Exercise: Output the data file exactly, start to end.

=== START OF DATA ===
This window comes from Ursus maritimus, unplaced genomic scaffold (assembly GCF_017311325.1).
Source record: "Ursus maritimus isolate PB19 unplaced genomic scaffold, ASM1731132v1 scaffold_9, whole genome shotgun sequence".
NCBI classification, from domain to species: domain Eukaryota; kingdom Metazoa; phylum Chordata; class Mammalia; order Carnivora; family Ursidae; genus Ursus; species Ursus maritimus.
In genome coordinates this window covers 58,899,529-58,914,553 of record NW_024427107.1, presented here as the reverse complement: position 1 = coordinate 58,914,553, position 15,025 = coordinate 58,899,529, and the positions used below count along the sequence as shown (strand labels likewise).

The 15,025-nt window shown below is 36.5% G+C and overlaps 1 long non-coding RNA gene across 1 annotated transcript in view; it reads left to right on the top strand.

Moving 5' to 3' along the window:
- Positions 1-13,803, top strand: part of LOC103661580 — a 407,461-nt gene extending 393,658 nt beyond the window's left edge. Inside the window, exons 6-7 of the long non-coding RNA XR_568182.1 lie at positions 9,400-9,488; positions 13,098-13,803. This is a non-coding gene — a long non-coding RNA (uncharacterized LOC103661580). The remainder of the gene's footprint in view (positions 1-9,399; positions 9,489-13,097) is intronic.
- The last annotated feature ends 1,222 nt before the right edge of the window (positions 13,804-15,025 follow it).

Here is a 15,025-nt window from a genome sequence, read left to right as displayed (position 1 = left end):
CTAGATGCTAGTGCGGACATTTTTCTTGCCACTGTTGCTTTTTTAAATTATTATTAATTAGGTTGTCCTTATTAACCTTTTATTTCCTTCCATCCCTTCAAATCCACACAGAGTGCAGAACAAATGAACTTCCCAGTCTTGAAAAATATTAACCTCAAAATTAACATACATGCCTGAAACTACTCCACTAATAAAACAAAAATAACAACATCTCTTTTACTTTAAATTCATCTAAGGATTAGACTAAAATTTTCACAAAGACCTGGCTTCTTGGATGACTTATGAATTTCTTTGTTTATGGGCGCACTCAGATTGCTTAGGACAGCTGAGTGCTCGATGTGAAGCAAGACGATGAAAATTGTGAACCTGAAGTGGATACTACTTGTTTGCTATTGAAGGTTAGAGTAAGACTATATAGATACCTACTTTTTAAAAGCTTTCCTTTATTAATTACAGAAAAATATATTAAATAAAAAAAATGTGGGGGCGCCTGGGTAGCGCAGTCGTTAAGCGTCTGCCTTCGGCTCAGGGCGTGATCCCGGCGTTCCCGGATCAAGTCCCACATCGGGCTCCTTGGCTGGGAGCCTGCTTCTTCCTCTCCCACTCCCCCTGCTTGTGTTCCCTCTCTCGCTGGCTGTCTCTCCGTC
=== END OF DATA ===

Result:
This window comes from Ursus maritimus, unplaced genomic scaffold (assembly GCF_017311325.1).
Source record: "Ursus maritimus isolate PB19 unplaced genomic scaffold, ASM1731132v1 scaffold_9, whole genome shotgun sequence".
NCBI classification, from domain to species: domain Eukaryota; kingdom Metazoa; phylum Chordata; class Mammalia; order Carnivora; family Ursidae; genus Ursus; species Ursus maritimus.
In genome coordinates this window covers 58,899,529-58,914,553 of record NW_024427107.1, presented here as the reverse complement: position 1 = coordinate 58,914,553, position 15,025 = coordinate 58,899,529, and the positions used below count along the sequence as shown (strand labels likewise).

The 15,025-nt window shown below is 36.5% G+C and overlaps 1 long non-coding RNA gene across 1 annotated transcript in view; it reads left to right on the top strand.

Moving 5' to 3' along the window:
- Positions 1-13,803, top strand: part of LOC103661580 — a 407,461-nt gene extending 393,658 nt beyond the window's left edge. Inside the window, exons 6-7 of the long non-coding RNA XR_568182.1 lie at positions 9,400-9,488; positions 13,098-13,803. This is a non-coding gene — a long non-coding RNA (uncharacterized LOC103661580). The remainder of the gene's footprint in view (positions 1-9,399; positions 9,489-13,097) is intronic.
- The last annotated feature ends 1,222 nt before the right edge of the window (positions 13,804-15,025 follow it).

Here is a 15,025-nt window from a genome sequence, read left to right as displayed (position 1 = left end):
CTAGATGCTAGTGCGGACATTTTTCTTGCCACTGTTGCTTTTTTAAATTATTATTAATTAGGTTGTCCTTATTAACCTTTTATTTCCTTCCATCCCTTCAAATCCACACAGAGTGCAGAACAAATGAACTTCCCAGTCTTGAAAAATATTAACCTCAAAATTAACATACATGCCTGAAACTACTCCACTAATAAAACAAAAATAACAACATCTCTTTTACTTTAAATTCATCTAAGGATTAGACTAAAATTTTCACAAAGACCTGGCTTCTTGGATGACTTATGAATTTCTTTGTTTATGGGCGCACTCAGATTGCTTAGGACAGCTGAGTGCTCGATGTGAAGCAAGACGATGAAAATTGTGAACCTGAAGTGGATACTACTTGTTTGCTATTGAAGGTTAGAGTAAGACTATATAGATACCTACTTTTTAAAAGCTTTCCTTTATTAATTACAGAAAAATATATTAAATAAAAAAAATGTGGGGGCGCCTGGGTAGCGCAGTCGTTAAGCGTCTGCCTTCGGCTCAGGGCGTGATCCCGGCGTTCCCGGATCAAGTCCCACATCGGGCTCCTTGGCTGGGAGCCTGCTTCTTCCTCTCCCACTCCCCCTGCTTGTGTTCCCTCTCTCGCTGGCTGTCTCTCCGTC